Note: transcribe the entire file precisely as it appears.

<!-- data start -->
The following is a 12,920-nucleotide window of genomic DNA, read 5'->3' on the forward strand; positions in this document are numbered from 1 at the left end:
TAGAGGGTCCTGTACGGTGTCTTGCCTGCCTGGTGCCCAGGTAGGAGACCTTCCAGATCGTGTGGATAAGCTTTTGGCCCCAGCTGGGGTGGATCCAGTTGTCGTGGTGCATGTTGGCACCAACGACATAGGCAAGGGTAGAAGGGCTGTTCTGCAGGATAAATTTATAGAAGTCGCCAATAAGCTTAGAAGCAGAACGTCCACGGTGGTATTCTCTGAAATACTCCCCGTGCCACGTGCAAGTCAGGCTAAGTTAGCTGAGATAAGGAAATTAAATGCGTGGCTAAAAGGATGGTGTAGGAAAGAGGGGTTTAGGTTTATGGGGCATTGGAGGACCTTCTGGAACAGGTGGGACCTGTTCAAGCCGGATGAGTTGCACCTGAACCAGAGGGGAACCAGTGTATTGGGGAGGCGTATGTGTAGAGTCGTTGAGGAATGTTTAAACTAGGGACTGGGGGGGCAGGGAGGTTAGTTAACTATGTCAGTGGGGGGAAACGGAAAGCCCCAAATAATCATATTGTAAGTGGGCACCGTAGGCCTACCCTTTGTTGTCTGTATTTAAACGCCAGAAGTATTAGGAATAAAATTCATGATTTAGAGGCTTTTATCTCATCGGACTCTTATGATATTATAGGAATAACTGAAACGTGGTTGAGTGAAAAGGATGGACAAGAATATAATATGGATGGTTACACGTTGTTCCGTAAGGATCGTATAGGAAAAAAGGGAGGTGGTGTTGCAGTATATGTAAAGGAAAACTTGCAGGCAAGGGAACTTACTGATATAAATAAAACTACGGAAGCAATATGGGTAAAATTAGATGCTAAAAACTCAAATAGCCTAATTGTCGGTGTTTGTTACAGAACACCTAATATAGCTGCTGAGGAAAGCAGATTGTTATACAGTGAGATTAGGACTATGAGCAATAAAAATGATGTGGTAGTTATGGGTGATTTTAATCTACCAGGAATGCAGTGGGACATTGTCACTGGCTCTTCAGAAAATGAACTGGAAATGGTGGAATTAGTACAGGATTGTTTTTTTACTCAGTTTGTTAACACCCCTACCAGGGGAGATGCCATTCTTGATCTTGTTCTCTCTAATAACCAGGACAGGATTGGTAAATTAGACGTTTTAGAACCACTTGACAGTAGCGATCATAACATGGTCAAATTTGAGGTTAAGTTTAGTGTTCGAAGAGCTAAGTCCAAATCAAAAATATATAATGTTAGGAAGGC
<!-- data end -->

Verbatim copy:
The following is a 12,920-nucleotide window of genomic DNA, read 5'->3' on the forward strand; positions in this document are numbered from 1 at the left end:
TAGAGGGTCCTGTACGGTGTCTTGCCTGCCTGGTGCCCAGGTAGGAGACCTTCCAGATCGTGTGGATAAGCTTTTGGCCCCAGCTGGGGTGGATCCAGTTGTCGTGGTGCATGTTGGCACCAACGACATAGGCAAGGGTAGAAGGGCTGTTCTGCAGGATAAATTTATAGAAGTCGCCAATAAGCTTAGAAGCAGAACGTCCACGGTGGTATTCTCTGAAATACTCCCCGTGCCACGTGCAAGTCAGGCTAAGTTAGCTGAGATAAGGAAATTAAATGCGTGGCTAAAAGGATGGTGTAGGAAAGAGGGGTTTAGGTTTATGGGGCATTGGAGGACCTTCTGGAACAGGTGGGACCTGTTCAAGCCGGATGAGTTGCACCTGAACCAGAGGGGAACCAGTGTATTGGGGAGGCGTATGTGTAGAGTCGTTGAGGAATGTTTAAACTAGGGACTGGGGGGGCAGGGAGGTTAGTTAACTATGTCAGTGGGGGGAAACGGAAAGCCCCAAATAATCATATTGTAAGTGGGCACCGTAGGCCTACCCTTTGTTGTCTGTATTTAAACGCCAGAAGTATTAGGAATAAAATTCATGATTTAGAGGCTTTTATCTCATCGGACTCTTATGATATTATAGGAATAACTGAAACGTGGTTGAGTGAAAAGGATGGACAAGAATATAATATGGATGGTTACACGTTGTTCCGTAAGGATCGTATAGGAAAAAAGGGAGGTGGTGTTGCAGTATATGTAAAGGAAAACTTGCAGGCAAGGGAACTTACTGATATAAATAAAACTACGGAAGCAATATGGGTAAAATTAGATGCTAAAAACTCAAATAGCCTAATTGTCGGTGTTTGTTACAGAACACCTAATATAGCTGCTGAGGAAAGCAGATTGTTATACAGTGAGATTAGGACTATGAGCAATAAAAATGATGTGGTAGTTATGGGTGATTTTAATCTACCAGGAATGCAGTGGGACATTGTCACTGGCTCTTCAGAAAATGAACTGGAAATGGTGGAATTAGTACAGGATTGTTTTTTTACTCAGTTTGTTAACACCCCTACCAGGGGAGATGCCATTCTTGATCTTGTTCTCTCTAATAACCAGGACAGGATTGGTAAATTAGACGTTTTAGAACCACTTGACAGTAGCGATCATAACATGGTCAAATTTGAGGTTAAGTTTAGTGTTCGAAGAGCTAAGTCCAAATCAAAAATATATAATGTTAGGAAGGC